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A Brief History of Provincetown, Massachusetts

Provincetown, MA, sits at the far northern tip of Cape Cod and is notable for numerous reasons.

Today, this town with under 3,000 permanent residents experiences an explosion in the summer, with estimates suggesting its population reaches as high as 60,000. The main reason for this influx of visitors is Provincetown's status as one of the top vacation destinations for the LGBTQ+ community.

However, the town's past is far different from its present and is worth exploring if you're considering purchasing a home in the area.

Here's a quick bit of history looking at some of the things that make Provincetown, or Ptown, such a special place to live.

Early History

Although European settlement on Cape Cod wouldn't occur until the 1620s, there have been people living in the area for centuries.

In particular, the Wampanoag and Nauset tribes began settling in the Provincetown area between 3000 and 2000 BCE, living off the land and the abundant fish in the region's waters.

Later, the Paomet tribe settled in the area and did the same.

The Pilgrims

Before getting into the Pilgrims, it's important to mention that Captain John Smith sailed off the coast of Provincetown in 1614, charting the area and naming its harbor Milford Haven. He also named Cape Cod Bay as Stuart's Bay and the Cape itself as Cape James.

The charts Smith created would later be used by Christopher Jones, captain of the Mayflower, when navigating the area.

As for the Mayflower, it landed in Provincetown Harbor in 1620 with the Pilgrims on board. The Pilgrims only stayed in the area for a short period, leaving for Plymouth after clashing with members of the Paomet tribe after stealing from their corn stash.

Helltown and Incorporation

The 1600s were an interesting time in present-day Provincetown because the area was kind of like the wild west. The harbor became a port of call for fishermen and seafarers, with drinking and gambling becoming the most common pastimes.

The region was also popular with smugglers and pirates, and its secluded nature made it an easy place to hideout. As a result, the area was referred to as Helltown by nearby Puritans.

By 1709, Cape Cod's population had grown enough that Truro was incorporated, and the dunes of Provincetown were included. This incorporation helped Provincetown calm its wild reputation, and more English settlers arrived on its shores as a result.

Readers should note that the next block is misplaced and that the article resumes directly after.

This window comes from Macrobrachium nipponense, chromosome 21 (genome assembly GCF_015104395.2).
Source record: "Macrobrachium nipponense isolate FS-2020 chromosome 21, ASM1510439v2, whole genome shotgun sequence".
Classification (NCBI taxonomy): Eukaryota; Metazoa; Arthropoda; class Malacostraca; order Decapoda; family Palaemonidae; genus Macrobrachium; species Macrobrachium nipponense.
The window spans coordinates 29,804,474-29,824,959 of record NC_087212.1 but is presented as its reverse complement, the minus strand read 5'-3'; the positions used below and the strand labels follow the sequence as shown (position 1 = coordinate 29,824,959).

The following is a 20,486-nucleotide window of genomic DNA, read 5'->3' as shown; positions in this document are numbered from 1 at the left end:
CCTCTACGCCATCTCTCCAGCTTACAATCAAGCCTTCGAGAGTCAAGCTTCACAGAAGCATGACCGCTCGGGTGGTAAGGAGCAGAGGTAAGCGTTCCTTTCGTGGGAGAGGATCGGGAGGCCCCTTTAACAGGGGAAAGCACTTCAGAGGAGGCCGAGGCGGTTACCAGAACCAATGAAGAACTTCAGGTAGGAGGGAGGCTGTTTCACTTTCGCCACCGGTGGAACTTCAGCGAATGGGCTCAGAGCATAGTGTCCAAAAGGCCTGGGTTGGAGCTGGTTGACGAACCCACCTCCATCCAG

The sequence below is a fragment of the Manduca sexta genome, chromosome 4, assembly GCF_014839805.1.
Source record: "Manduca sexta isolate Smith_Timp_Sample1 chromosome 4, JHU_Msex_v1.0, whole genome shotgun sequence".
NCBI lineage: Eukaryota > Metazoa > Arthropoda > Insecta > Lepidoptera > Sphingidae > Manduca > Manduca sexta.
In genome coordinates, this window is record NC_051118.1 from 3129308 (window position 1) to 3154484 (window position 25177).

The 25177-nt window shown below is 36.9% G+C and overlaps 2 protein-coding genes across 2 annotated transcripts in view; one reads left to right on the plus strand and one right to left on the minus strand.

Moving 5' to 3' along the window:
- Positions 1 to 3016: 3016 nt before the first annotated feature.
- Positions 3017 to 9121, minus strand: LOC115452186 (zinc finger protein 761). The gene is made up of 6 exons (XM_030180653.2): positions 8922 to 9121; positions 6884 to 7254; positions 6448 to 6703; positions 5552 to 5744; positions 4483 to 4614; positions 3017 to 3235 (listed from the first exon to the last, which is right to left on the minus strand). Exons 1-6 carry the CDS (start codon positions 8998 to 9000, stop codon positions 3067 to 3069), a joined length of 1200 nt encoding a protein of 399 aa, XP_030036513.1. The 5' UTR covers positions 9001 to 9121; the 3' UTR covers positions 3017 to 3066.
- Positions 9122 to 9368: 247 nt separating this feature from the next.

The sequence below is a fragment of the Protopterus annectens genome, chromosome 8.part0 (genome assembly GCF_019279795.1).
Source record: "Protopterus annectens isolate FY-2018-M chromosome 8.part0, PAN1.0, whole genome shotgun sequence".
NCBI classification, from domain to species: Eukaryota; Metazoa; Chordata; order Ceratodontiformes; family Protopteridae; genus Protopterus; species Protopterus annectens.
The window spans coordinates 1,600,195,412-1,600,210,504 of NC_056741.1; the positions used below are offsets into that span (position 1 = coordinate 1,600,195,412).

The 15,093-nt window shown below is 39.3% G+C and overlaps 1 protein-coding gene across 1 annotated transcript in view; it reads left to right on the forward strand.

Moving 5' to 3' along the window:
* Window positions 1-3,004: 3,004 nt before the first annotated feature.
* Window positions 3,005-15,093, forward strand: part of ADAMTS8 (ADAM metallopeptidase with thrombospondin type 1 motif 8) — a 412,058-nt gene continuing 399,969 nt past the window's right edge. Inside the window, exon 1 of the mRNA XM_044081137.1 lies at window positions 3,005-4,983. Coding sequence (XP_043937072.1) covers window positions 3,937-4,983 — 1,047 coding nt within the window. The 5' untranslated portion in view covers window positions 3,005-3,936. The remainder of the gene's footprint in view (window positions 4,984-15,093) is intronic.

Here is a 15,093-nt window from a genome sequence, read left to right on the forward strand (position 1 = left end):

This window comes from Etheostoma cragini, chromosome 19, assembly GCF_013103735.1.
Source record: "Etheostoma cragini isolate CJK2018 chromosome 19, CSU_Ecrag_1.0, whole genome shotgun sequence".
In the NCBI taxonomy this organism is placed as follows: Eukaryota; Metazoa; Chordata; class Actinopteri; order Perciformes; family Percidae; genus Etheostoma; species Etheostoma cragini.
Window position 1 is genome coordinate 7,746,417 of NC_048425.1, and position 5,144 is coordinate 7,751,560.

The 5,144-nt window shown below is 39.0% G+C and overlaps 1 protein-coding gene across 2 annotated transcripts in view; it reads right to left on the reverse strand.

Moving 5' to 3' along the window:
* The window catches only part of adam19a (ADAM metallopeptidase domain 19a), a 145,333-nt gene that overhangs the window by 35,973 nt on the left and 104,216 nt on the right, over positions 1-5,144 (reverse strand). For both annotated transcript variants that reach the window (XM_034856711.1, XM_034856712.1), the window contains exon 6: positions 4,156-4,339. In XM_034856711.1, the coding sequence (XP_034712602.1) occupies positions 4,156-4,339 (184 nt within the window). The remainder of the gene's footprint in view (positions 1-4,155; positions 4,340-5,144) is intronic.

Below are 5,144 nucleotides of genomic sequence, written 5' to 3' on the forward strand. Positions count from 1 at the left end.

In 1727, Provincetown was incorporated, creating the town that remains to this day.

The Whaling Industry

In the coming years, the whaling industry drove much of Provincetown's economy. While whaling when through downturns in parts of the 1700s, it returned late in the century, helping spawn an economic revival in the community.

The War of 1812 also positively impacted Provincetown because its deep harbor made it an important strategic location. This influx of visitors and the thriving whaling industry turned Provincetown into the wealthiest town in Massachusetts by the 1870s.

The Artists' Colony

By the 1890s, Provincetown's wealth was beginning to disappear because the oil industry started replacing whaling as the region's most influential. However, many affluent residents remained, helping turn the community into a tourist destination. The arrival of the railroad also helped by making Provincetown easily accessible.

This period was also when Provincetown got its start as an artists' colony. It all began in 1899 when Charles W. Hawthorne opened the Cape Cod School of Painting.

The school was an immediate hit, as students from across the East Coast flocked to the area for the opportunity to paint the dunes and ocean vistas that only Provincetown can provide. Other schools and artists' retreats would soon follow.

By the time World War I began, Provincetown had a well-established reputation and was attracting well-known artists like Hans Hofmann and writers like Norman Mailer and Eugene O'Neill.

Ptown had reinvented itself once again.

The LGBTQ+ Community

Ptown's final reincarnation is as a destination for the LGBTQ+ community. This trend dates back as far as the artists' colony but has evolved dramatically since the 1960s, helping Provincetown turn into the community that's present today.

Generally, vacationers have been drawn to Provincetown because of its feeling of freedom and acceptance. This feeling goes along with its reputation as a bohemian art community.

When the AIDS epidemic caused significant issues for the gay community in the 1980s, Provincetown became a place of refuge, where members of the community could be themselves and receive support.

In 2004, Massachusetts became the first state in the nation to legalize same-sex marriages, turning Provincetown into one of the country's top wedding destinations.

Living in Provincetown

As you can see, Provincetown has undergone many changes over the years, but one thing that has remained the same since the late 1890s is its reputation as an accepting and diverse community.

Buying a home in Provincetown puts you in a location where locals will always welcome you, no matter your identity or preferences. This feature makes the town one of the most idyllic places to buy a home on the Cape.


Published April 23, 2021 in Get to Know Cape Cod